Although sales figures suggest a recovery for the ag equipment industry, things aren’t necessarily positive for agriculture as a whole, at least currently, says Curt Blades, AEM senior vice president of agriculture. Even so, farmers are at the point where their equipment needs replacing and many are also feeling good about what the future holds.
One thing that has AEM officials concerned is the potential for a trade war, which appears to be getting more serious every day. President Donald Trump recently announced the U.S. would enact another $200 billion worth of tariffs on China. This adds to billions worth of tariffs already identified for China, plus separate tariffs on steel and aluminum tariffs and retaliatory tariffs from other nations, which impact U.S. commodities that include soybeans and other ag products.
Blades says the trade concerns will have an impact on what the next 6 months look like when it comes to ag equipment sales.
3 Trends to Watch
The next quarter century will see a massive increase in corporate farm ownership as well as the rise of even more technologically sophisticated farm equipment, according to research from the Assn. of Equipment Manufacturers (AEM) and the Context Network.
The report says the following 3 trends will have a significant impact in the near future: Changes in farm ownership structures, fierce competition among precision agriculture makers and the rise of a “new” sort of trusted advisor.
The AEM report contends that farms will become even larger over the next 25 years, due largely to economies of scale. The timing for these changes to occur is undeniable. According to the research, for every farmer under the age of 45 there are more than 2 who are over the age of 65. The average age of farm operators is 58, which is the highest it has ever been.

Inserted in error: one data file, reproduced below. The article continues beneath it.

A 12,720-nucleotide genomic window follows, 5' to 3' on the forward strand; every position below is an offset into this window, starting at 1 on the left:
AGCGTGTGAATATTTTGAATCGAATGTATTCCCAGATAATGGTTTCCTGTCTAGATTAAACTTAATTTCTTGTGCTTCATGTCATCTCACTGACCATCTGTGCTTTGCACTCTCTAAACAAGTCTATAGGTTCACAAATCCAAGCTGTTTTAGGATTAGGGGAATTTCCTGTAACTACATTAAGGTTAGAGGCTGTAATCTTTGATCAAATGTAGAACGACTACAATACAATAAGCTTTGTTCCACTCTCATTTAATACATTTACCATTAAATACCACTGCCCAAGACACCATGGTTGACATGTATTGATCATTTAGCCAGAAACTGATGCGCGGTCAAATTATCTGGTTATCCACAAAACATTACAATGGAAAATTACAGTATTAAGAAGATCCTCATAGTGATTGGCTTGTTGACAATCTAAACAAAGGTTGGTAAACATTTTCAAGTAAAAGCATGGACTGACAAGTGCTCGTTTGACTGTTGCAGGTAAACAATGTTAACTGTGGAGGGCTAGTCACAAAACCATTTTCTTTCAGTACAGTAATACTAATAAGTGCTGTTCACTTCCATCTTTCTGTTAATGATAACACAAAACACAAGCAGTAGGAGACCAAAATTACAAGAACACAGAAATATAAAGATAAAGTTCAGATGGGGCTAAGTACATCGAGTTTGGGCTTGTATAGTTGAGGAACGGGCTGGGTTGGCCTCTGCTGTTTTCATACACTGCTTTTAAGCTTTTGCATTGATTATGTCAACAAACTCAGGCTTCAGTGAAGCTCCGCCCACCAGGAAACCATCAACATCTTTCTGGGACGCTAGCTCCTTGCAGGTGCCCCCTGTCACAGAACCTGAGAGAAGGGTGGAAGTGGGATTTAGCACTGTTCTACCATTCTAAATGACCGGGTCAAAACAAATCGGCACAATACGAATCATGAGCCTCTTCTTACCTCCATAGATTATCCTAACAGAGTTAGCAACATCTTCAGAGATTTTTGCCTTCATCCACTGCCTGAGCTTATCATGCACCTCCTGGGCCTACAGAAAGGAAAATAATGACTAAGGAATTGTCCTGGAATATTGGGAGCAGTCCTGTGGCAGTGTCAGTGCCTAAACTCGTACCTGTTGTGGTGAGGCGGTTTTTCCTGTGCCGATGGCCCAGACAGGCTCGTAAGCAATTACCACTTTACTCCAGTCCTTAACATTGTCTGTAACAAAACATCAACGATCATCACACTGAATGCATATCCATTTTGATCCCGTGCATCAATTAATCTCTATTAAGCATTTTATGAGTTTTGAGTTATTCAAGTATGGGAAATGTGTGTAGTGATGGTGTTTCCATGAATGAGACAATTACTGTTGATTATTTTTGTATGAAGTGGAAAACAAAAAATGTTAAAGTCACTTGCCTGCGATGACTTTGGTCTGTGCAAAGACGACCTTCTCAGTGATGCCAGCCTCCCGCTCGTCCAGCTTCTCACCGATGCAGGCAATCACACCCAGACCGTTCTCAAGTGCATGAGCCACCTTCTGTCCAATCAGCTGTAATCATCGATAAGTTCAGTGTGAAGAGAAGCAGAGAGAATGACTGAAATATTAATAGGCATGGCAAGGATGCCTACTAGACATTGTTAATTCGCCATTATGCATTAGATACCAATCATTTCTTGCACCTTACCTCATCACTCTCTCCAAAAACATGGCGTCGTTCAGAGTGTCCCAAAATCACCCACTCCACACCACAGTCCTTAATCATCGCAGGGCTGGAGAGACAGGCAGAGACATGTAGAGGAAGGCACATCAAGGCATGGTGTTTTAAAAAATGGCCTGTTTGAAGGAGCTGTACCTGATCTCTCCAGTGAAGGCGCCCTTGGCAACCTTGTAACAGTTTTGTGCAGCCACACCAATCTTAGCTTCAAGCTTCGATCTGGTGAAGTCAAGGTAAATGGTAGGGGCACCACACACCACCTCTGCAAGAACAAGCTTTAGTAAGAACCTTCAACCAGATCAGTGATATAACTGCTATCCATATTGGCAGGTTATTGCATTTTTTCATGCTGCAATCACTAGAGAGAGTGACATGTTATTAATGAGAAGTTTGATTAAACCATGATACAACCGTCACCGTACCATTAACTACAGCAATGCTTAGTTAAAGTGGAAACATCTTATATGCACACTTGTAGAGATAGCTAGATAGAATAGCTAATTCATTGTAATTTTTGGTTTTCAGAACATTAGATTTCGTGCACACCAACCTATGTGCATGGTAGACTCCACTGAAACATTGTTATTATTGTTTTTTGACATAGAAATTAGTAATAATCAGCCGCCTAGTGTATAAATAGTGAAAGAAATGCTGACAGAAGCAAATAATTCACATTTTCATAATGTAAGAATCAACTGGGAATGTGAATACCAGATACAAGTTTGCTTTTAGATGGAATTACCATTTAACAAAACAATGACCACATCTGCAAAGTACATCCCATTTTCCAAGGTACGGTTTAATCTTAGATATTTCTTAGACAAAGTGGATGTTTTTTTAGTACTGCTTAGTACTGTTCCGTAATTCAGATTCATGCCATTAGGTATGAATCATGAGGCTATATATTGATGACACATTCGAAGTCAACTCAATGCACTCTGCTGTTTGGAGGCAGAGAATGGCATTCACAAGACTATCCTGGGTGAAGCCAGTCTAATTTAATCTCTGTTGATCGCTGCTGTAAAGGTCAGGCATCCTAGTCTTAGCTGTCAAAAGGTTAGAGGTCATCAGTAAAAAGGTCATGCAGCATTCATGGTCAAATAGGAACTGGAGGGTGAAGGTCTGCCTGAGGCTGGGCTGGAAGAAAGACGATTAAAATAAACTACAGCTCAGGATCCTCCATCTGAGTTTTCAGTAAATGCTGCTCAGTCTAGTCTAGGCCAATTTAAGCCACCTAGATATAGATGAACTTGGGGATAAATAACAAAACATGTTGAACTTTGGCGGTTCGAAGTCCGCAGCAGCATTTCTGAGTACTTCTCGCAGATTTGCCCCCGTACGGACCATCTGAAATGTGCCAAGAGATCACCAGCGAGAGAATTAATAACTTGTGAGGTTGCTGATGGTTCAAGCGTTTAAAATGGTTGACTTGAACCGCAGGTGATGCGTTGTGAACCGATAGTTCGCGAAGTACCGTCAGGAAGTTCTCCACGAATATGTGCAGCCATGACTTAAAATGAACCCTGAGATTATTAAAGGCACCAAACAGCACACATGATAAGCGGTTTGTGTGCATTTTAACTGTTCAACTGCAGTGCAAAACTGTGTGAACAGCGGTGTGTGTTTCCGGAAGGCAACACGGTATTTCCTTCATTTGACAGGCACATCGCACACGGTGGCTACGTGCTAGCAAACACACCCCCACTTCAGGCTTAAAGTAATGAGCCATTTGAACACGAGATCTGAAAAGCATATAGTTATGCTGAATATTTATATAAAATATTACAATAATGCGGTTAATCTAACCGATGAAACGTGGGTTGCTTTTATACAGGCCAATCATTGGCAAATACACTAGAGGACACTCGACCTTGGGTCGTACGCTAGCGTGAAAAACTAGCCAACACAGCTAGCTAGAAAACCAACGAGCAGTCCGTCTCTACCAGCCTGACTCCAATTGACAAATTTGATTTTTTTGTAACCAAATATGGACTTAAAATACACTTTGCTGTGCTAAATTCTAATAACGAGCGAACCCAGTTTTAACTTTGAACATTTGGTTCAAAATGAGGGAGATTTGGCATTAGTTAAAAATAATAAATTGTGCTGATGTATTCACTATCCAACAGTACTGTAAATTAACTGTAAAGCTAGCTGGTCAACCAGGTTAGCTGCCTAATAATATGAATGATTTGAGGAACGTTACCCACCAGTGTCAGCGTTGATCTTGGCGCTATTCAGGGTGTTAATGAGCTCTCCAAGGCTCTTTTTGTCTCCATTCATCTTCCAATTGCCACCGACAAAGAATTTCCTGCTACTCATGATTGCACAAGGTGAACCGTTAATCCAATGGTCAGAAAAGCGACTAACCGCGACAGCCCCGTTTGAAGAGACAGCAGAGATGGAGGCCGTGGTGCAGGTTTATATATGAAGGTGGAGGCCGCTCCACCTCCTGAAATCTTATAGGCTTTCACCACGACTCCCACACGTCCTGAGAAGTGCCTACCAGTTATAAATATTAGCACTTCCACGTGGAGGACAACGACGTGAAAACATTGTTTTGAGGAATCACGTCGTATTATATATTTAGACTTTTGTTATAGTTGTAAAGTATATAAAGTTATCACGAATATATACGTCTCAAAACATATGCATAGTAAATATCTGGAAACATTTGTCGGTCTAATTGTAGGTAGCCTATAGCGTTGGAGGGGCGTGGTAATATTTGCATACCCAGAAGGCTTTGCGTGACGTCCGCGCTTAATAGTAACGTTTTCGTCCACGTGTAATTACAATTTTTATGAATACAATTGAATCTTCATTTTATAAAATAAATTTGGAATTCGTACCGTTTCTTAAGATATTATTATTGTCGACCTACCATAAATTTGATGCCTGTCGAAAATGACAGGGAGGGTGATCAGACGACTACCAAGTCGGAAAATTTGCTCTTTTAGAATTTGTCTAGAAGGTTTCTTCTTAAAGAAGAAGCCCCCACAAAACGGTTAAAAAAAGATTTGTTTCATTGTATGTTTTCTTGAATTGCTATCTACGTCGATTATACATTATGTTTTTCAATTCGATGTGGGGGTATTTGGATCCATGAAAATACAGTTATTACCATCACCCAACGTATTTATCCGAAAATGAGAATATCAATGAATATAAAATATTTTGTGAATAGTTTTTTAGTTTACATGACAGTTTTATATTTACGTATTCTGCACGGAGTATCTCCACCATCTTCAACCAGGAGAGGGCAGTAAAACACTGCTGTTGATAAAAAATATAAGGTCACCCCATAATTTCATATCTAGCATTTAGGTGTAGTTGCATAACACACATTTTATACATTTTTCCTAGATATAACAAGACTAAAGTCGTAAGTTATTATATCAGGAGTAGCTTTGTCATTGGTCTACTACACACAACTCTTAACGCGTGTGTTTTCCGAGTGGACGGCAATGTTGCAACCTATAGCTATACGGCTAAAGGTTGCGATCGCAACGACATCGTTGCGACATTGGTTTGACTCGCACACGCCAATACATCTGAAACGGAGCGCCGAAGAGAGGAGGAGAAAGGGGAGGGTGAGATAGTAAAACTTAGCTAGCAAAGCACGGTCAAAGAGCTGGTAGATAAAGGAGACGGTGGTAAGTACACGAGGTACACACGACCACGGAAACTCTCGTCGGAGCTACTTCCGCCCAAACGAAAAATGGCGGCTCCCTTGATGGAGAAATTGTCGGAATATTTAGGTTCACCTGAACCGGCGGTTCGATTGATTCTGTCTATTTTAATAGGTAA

More than 80% of farm operators surveyed in the report are using yield monitors, GPS and soil sampling technologies. The research also found that farmers look positively on the production gains that come from precision ag, but they desire a single platform that ties together all aspects of their operation. In 2017, investments in agriculture technology reached an estimated $2 billion.
With more industrial-style farms and a growing array of technological advances, growers will have a greater need for advice from a trusted advisor — a “general opportunity” for equipment manufacturers, according to the report.
Ultimately, the role of a “trusted advisor” will be filled by whoever the farmer shares their data with to help them manage and interpret it.
And now from the Implement & Tractor Archives…
Implement & Tractor Archives
Versatile’s first trans/axial 2000 pull-type combine rolled out of the factory on June 24, 1981. The prototype for the combine had been in the field for 3 years being tested, modified and perfected along the way. But, the first designs for the prototype began as early as 1972. According to the July 1981 Versatile Inside Communicator, “In more ways than one, the building of the combine has been an innovation. Time was short, and the task momentous. A new approach was therefore required, and the idea of a taskforce was born.
“This task force, which became known familiarly as ‘the Combine Group,’ cut across traditional organizational lines. Selected individuals from design engineering, manufacturing, quality control and manufacturing engineering worked as a team to establish action plans and solve problems. A critical path was established, and work began. It was a tight schedule and left no room for errors.”